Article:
This situation will no doubt have been exacerbated by the reported loss of over 1300 health workers due to the Prime Minister’s vaccine mandates.
Since both the vaccinated and unvaccinated are able to spread the virus, the mandates do not make sense. If there was a genuine objective to prevent the spread of Covid-19 to vulnerable patients, why not simply require those health workers who choose not to be vaccinated to undertake regular Covid testing along with the use of PPE safety gear where necessary?
Doing this for health workers – and others affected by the mandates – would prevent transmission, without crushing livelihoods and futures.
Good leadership would have been responsive to the concerns of the vaccine hesitant. Instead, they have been stigmatised in an effort to force their conformity. It’s the worst kind of totalitarian government – ruling by command rather than co-operation.
Divisive ideology also underpins the Prime Minister’s health reforms.
The Pae Ora (Healthy Futures) Bill, which is presently in front of a Select Committee, is the enabling legislation that will radically restructure our entire health system, abolishing our 20 District Health Boards and replacing them with Health New Zealand and the Maori Health Authority.
The justification provided in the Bill for segregating our health system is that it “does not operate in partnership and does not meet the Crown’s obligations under the Treaty of Waitangi”.
The fact that the “partnership” claim is a fabrication, does not matter to our PM. She is using her Parliamentary majority to replace our colourblind health services with an apartheid system based on race. Her plan for Maori co-governance of health, comes straight out of Labour’s He Puapua blueprint to replace democracy with tribal rule by 2040.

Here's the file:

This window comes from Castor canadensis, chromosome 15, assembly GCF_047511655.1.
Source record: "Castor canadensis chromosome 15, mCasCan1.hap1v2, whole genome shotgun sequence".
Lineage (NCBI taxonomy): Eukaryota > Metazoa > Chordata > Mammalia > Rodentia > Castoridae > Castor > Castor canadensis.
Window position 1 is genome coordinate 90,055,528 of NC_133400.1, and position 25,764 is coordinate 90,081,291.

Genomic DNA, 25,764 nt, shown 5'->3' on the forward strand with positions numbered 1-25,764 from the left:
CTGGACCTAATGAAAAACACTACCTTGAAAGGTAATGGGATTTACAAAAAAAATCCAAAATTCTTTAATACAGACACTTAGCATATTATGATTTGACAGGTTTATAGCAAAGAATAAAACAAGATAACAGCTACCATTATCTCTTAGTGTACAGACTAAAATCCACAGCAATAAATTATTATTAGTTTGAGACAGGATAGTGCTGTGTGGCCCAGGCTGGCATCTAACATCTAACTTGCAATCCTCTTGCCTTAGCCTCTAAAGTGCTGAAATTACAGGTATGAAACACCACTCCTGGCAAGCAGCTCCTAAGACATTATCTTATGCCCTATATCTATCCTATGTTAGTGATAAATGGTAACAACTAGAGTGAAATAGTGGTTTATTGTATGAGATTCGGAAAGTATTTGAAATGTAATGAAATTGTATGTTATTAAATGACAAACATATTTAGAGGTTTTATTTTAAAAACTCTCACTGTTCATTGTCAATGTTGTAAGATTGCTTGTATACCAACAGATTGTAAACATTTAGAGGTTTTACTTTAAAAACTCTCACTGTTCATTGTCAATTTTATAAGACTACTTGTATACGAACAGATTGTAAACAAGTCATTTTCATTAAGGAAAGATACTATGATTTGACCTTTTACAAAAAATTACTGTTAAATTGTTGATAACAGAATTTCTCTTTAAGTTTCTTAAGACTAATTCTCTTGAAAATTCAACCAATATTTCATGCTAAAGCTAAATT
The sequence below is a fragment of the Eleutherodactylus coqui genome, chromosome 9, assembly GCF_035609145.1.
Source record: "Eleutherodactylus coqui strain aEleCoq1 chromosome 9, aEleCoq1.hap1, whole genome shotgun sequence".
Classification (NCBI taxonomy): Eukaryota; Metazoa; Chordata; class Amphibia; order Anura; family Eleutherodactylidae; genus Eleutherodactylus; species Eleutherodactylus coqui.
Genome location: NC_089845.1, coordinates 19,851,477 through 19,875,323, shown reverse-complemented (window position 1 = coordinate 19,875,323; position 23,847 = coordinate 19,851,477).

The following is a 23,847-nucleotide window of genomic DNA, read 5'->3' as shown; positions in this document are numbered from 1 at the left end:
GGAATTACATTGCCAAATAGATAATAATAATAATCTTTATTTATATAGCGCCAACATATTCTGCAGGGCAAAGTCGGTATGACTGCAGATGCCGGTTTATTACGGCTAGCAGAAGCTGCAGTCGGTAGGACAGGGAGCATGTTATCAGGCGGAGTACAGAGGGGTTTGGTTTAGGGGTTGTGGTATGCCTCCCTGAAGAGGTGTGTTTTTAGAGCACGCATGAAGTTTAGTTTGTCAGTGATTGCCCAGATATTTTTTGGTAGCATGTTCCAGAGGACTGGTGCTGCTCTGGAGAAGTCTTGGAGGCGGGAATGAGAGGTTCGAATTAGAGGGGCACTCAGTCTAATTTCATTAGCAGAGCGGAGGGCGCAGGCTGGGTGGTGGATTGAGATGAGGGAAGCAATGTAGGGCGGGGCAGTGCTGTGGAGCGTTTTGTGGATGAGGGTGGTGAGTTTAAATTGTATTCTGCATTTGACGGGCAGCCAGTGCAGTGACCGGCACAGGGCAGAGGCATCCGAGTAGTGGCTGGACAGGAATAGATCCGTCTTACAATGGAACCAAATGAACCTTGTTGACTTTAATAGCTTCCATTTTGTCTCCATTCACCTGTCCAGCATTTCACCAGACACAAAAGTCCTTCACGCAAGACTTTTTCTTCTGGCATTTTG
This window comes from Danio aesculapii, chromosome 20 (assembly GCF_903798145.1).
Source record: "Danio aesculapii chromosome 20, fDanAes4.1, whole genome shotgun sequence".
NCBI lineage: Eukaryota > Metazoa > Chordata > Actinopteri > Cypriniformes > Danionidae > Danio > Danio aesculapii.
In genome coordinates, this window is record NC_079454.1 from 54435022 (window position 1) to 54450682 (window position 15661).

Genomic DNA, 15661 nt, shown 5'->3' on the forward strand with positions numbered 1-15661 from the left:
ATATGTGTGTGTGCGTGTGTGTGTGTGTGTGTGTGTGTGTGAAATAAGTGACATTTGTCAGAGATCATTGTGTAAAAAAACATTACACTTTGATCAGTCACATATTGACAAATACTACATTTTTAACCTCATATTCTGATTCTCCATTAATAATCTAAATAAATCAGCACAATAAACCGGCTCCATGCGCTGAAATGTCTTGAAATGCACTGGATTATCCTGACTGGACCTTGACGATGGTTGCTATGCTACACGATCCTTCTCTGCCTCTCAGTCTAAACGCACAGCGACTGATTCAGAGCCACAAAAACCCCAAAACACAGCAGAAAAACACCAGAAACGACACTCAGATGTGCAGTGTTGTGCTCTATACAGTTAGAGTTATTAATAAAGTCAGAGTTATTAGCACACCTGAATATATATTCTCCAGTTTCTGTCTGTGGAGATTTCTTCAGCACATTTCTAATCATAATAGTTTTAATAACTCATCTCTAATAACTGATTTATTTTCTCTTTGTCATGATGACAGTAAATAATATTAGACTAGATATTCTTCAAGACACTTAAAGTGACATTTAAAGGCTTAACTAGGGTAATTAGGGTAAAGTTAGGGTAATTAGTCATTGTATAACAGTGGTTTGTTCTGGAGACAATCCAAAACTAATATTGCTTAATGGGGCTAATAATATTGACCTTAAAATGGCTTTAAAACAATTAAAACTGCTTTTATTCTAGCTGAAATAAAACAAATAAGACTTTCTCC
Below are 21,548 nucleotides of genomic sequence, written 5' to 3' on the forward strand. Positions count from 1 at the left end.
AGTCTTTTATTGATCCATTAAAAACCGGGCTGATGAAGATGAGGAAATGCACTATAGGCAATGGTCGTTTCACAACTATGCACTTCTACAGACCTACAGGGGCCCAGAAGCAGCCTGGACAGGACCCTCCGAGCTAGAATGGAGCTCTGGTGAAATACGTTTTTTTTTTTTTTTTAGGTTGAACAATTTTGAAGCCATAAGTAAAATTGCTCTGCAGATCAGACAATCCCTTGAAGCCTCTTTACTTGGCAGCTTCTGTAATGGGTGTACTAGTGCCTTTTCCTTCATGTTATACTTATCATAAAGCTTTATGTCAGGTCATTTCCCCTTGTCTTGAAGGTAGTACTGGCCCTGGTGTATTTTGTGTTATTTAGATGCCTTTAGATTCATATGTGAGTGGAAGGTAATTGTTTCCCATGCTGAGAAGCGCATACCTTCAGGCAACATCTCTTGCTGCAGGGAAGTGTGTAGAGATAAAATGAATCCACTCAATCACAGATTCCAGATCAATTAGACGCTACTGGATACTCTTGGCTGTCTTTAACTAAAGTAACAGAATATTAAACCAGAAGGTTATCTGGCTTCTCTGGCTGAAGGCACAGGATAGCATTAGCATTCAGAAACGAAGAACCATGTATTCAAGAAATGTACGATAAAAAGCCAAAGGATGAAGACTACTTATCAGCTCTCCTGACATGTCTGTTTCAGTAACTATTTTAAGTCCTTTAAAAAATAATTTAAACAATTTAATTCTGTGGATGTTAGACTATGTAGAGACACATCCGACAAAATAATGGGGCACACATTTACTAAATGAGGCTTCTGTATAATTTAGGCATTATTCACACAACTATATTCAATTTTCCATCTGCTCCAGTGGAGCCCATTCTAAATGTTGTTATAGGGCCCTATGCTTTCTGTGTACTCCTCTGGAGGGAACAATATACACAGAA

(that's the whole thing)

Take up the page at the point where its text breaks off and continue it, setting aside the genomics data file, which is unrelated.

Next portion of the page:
Destabilising the entire health system during a pandemic illustrates the ruthlessness of our PM, who is putting ideology ahead of the lives and safety of New Zealanders.
The Pae Ora Bill not only creates a Maori Health Authority to co-govern the health system along with Health New Zealand, but it requires the Minister to establish a permanent Maori Advisory committee, from whom he must seek advice and “agreement”.
In addition iwi-Maori partnership boards must be set up with members involved in all decision-making by the Minister, the Maori Health Authority, and Health New Zealand.
There’s also a requirement that the “boards of Health New Zealand and the Maori Health Authority have expertise in the Treaty of Waitangi and tikanga Maori”.
A primary purpose of the proposed health system is to ensure that health care is equitable for Maori – not just in terms of access to services, but also in “outcomes” achieved. These provisions will enable Maori to seek priority status over every other New Zealander.
The Bill states that the reforms are based on Heather Simpson’s 2020 Health and Disability System Review, but that is not the case – her recommendation was for a reduction in the number of District Health Boards, not their abolition.
This recommendation for fewer DHBs was echoed in the Labour Party’s election manifesto, and since that is what they campaigned on, Jacinda Ardern has no mandate to disestablish our District Health Boards. Nor does she have a mandate for the tribal takeover of New Zealand’s health system that the law change will initiate.
The Pae Ora Bill should be opposed by the public in the strongest possible manner. But the timeframe to do so is deliberately short. While we still have a democracy, everyone concerned should have a say – full details can be seen HERE. Submissions close on 9 December and can be made on-line or by email to email@example.com
As former Labour Health Minister Dr Michael Bassett says, “If you want proof that Jacinda Ardern’s is the most racist government in New Zealand’s history, just take a look at the proposed legislation for the new health structure. The Pae Ora Bill concerns itself almost exclusively with Maori health. The health of 17% of the population seems to be the only concern of this government.”